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Posted at 11:00 AM ET, 04/21/2010

Earth Day turns 40: Celebrate with local events

By Ann Posegate

* Cooler with showers: Full Forecast | NatCast *


Forty years ago, the inaugural Earth Day took the country by storm.

On April 22, 1970, over 20 million American citizens, including teachers, students and community leaders in more than 1,000 cities and towns across the country, raised awareness of environmental degradation in their communities and demanded government protection for the natural environment.

Spearheaded by United States Senator Gaylord Nelson of Wisconsin, this national environmental teach-in led to the formation of the Environmental Protection Agency, the creation of the Clean Water Act and amendments to the Clean Air Act. "Our goal is not just an environment of clean air and water and scenic beauty. The objective is an environment of decency, quality and mutual respect for all other human beings and all other living creatures," said Nelson in a speech he presented on a breezy 59-degree inaugural Earth Day in Denver.

Keep reading to learn more a bout the first Earth Day and find local events this week...

Only months earlier, the Cuyahoga River in Ohio had literally caught fire. According to the Ohio Historical Society, Times magazine described the river as "Chocolate-brown, oily, bubbling with subsurface gases, it oozes rather than flows." The protection of natural resources for conservation's sake had transformed to a concern for the environment as a whole, with a goal of reducing the impact of pollution on air, land, water, biodiversity and human health. Senator Nelson and millions of Americans were on board, but Congress lagged behind. Nelson intended the first Earth Day to "force the issue [of the environment] into the political dialogue of the country."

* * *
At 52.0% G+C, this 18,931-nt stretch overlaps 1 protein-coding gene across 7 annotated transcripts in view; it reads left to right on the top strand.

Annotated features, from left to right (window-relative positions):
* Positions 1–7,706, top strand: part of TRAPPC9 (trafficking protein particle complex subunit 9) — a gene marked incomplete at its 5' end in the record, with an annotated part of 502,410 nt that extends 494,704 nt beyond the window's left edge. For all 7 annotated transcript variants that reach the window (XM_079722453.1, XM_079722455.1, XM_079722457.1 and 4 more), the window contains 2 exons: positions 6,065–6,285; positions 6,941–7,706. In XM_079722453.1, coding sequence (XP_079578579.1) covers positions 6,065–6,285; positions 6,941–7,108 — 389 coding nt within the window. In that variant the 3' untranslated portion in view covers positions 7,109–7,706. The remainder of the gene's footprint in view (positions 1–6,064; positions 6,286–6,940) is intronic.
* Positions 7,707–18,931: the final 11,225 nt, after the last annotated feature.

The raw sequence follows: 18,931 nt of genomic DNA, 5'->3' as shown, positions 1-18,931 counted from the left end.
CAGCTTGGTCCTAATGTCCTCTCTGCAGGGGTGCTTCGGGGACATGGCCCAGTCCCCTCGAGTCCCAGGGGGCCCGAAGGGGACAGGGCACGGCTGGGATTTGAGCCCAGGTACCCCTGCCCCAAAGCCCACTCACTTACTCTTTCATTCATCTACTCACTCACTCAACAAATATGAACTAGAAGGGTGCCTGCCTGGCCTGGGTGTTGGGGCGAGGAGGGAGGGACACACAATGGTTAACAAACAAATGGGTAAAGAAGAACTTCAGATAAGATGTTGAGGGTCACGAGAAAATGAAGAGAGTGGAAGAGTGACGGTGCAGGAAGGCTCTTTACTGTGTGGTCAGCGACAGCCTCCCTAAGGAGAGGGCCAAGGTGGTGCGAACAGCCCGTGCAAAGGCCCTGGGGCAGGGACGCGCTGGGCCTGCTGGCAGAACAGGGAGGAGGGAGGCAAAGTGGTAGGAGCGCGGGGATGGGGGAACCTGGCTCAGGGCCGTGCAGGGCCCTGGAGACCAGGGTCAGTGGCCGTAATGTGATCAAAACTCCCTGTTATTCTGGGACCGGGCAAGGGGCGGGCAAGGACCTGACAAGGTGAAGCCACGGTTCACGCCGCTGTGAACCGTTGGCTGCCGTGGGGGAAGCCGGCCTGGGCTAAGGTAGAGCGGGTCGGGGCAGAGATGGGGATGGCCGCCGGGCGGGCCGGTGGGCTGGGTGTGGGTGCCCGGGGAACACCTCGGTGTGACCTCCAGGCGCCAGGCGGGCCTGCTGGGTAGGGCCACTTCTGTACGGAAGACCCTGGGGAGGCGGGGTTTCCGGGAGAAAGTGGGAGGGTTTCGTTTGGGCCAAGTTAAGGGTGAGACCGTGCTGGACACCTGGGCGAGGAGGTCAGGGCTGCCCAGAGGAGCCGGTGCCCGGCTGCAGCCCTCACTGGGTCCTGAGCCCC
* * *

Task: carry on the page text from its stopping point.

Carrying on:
Today, more than 500 million people worldwide celebrate Earth Day every April 22.

Though we may live or work in a built environment, we enjoy local parks, rivers and other natural areas for recreation. We depend on renewable and non-renewable resources for our day-to-day lives, and in doing so, alter the natural environment.

In turn, we are all affected by our local environment, from the air we breathe and water we drink to the local parks in which we walk our dogs.

What will you do this Earth Day to celebrate and support the environment in your community? Many events are occurring in the D.C. area. Here are just a few.

More information:

By Ann Posegate  | April 21, 2010; 11:00 AM ET
Categories:  Environment, Posegate  
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When is the actual Earth Day this year?

It seems they are celebrating a full Earth Week from last Sunday to next Sunday. Unfortunately events on the Mall will get dampened by the weekend's expected bad weather.

I still think we should organize a second International Geophysical Year. Geologic events have been dominating the news of late.

Posted by: Bombo47jea | April 21, 2010 12:36 PM | Report abuse

Bombo, Earth Day is always celebrated on April 22, though a lot of organizations celebrate the weekend before and after too.

Posted by: Ann-CapitalWeatherGang | April 21, 2010 4:13 PM | Report abuse

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